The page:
ISM World 2023: Shipman Panel Discusses Preparing for the Future
The three J. Shipman Gold Medal Award panelists each brought a distinct perspective to “A Conversation with Supply Chain Leaders” session on Tuesday at the ISM World 2023 Annual Conference at the Gaylord Texan Resort & Convention Center in Grapevine Texas.
Jimmy Anklesaria, MBA, FCA, LL.B., founder of the Anklesaria Group, talked about relationships, emotional intelligence and incorporating historical perspective. Sue Spence, MBA, vice president, sourcing, procurement and disbursements at FedEx Corporation, talked about strength, confidence and flexibility. John Blascovich, the 2023 medalist and partner in Kearney’s procurement practice, discussed innovation and being open to new ideas.
While the perspectives were different, all talked about “rising up” in the face of disruption, mirroring the theme of ISM World 2023, Rise Up, with the “R” standing for resilience, “I” for innovation, “S” for solution and “E” for execution.
In the next five years, said Anklesaria, the 2022 Shipman winner, technology is going to advance a lot faster than it has in the past five years, and the profession will continually improve and evolve.
But doing so requires learning from each other and from the past. “Good leaders are students of history,” he said. “I try to tell people: Look into the rear-view mirror, not just your own, but those of others” and learn from their experiences. “I have learned from so many.”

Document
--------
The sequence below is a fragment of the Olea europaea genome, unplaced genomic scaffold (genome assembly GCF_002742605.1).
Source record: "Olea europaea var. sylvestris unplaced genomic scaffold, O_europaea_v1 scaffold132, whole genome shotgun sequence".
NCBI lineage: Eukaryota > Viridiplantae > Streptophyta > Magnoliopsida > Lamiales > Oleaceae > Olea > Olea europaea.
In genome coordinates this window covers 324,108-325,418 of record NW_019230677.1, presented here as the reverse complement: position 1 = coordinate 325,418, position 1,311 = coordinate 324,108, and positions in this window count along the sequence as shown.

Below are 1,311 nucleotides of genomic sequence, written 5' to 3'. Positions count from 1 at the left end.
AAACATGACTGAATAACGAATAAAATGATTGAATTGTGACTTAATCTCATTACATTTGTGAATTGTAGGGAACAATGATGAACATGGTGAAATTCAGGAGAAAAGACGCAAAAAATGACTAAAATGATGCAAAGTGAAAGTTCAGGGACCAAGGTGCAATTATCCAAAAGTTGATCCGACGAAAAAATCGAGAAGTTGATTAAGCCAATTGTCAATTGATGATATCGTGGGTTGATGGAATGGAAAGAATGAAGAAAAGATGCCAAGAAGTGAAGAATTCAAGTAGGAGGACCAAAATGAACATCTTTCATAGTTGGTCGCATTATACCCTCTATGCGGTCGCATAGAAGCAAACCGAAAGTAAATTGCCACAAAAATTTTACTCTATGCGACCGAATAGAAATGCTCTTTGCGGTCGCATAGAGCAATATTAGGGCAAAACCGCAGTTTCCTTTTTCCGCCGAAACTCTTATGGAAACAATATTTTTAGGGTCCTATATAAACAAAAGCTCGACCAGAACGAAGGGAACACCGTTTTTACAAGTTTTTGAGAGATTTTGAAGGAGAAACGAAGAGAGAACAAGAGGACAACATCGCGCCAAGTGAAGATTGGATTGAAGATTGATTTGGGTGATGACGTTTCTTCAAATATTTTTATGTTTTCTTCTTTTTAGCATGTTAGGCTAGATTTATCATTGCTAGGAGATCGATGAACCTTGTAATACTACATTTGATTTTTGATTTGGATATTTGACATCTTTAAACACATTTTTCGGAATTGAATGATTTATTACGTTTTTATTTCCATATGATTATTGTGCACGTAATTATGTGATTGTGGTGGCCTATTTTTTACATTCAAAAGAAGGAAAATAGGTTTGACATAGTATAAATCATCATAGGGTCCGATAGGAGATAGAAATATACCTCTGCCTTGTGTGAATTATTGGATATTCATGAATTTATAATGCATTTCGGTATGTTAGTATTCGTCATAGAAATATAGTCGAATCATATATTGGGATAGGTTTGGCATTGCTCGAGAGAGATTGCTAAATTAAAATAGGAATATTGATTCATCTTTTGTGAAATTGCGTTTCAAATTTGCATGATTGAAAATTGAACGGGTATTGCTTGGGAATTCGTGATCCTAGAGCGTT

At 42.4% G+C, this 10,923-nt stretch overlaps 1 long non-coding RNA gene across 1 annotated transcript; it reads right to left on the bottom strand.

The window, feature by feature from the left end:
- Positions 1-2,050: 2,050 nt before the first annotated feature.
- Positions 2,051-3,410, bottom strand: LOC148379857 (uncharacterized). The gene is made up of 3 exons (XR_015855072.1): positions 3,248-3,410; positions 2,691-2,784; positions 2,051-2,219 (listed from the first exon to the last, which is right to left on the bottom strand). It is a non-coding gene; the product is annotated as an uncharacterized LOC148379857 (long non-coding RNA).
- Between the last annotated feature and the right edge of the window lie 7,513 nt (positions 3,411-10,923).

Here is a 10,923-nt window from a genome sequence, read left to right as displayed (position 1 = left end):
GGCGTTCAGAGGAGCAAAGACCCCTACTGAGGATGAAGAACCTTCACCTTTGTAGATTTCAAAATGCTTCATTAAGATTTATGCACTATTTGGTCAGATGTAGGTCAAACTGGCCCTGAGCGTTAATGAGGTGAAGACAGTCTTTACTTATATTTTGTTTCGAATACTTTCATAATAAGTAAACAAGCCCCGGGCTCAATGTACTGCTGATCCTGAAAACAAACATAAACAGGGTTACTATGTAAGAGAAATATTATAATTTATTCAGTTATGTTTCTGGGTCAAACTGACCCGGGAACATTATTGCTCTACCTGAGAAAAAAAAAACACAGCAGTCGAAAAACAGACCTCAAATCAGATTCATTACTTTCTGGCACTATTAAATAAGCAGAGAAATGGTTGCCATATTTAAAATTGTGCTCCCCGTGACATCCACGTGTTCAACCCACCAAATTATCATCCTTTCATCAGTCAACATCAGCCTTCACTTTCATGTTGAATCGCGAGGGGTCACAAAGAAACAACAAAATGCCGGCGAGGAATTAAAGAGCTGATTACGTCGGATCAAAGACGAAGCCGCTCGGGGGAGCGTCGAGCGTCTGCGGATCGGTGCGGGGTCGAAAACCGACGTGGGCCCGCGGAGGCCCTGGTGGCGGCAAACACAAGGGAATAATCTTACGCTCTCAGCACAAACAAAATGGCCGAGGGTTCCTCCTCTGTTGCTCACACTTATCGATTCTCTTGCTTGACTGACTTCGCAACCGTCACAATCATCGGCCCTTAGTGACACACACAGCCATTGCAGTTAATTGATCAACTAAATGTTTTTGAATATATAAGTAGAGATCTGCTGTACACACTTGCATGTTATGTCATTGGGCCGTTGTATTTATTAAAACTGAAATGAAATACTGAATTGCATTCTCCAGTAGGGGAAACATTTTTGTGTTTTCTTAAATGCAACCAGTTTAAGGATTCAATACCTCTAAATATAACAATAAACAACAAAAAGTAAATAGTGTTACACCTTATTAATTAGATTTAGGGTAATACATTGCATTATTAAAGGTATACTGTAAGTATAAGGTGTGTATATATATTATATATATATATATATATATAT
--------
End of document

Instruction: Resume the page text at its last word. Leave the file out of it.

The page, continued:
Anklesaria also advised:
- Identify people who can help you: Use them but don’t abuse them.
- Make work/life balance a priority.
- Be more compassionate; help each other.
Spence, the 2020 Shipman winner, noted that data is among the factors that offers the biggest impact on supply management: It shows facts. “I’m all about seeking the truth,” she said. While people’s feelings are important, taking an analytical approach through data enables better business decision-making, she said. She advised asking questions and searching the data for answers and trends.
Additionally, Spence said, supply management practitioners should:
- Be more confident. Know your worth but don’t magnify abilities you don’t have.
- Be flexible.
Blascovich noted that it is imperative to expand practitioners’ views of what innovation is. “Innovation is not the R&D lab,” he said. (Innovation) can be anything from a new product to a new process to a refresh.”
Kearney holds an employee innovation day, where workers can pitch their ideas, no matter what they are, to see if there is support from others. “It’s a competition of ideas, and it has turned up some powerful tools for our firm,” he said.
He advises thinking outside the box — and giving employees permission to do so.